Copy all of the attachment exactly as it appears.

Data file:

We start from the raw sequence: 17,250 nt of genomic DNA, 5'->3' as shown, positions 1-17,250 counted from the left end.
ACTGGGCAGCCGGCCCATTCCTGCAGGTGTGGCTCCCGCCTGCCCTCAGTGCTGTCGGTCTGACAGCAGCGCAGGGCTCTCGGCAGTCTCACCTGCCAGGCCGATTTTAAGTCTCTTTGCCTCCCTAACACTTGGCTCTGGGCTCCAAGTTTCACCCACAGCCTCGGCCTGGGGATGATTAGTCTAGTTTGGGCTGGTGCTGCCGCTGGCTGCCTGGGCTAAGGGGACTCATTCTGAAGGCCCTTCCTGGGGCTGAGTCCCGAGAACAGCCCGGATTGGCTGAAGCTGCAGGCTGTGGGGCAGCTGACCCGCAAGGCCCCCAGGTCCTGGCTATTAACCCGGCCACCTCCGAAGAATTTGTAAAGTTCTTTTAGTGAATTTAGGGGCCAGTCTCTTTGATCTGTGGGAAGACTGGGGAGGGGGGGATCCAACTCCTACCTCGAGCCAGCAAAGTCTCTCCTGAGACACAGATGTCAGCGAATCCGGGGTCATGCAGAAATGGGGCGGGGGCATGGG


We start from the raw sequence: 17,250 nt of genomic DNA, 5'->3' as shown, positions 1-17,250 counted from the left end.
ACTGGGCAGCCGGCCCATTCCTGCAGGTGTGGCTCCCGCCTGCCCTCAGTGCTGTCGGTCTGACAGCAGCGCAGGGCTCTCGGCAGTCTCACCTGCCAGGCCGATTTTAAGTCTCTTTGCCTCCCTAACACTTGGCTCTGGGCTCCAAGTTTCACCCACAGCCTCGGCCTGGGGATGATTAGTCTAGTTTGGGCTGGTGCTGCCGCTGGCTGCCTGGGCTAAGGGGACTCATTCTGAAGGCCCTTCCTGGGGCTGAGTCCCGAGAACAGCCCGGATTGGCTGAAGCTGCAGGCTGTGGGGCAGCTGACCCGCAAGGCCCCCAGGTCCTGGCTATTAACCCGGCCACCTCCGAAGAATTTGTAAAGTTCTTTTAGTGAATTTAGGGGCCAGTCTCTTTGATCTGTGGGAAGACTGGGGAGGGGGGGATCCAACTCCTACCTCGAGCCAGCAAAGTCTCTCCTGAGACACAGATGTCAGCGAATCCGGGGTCATGCAGAAATGGGGCGGGGGCATGGG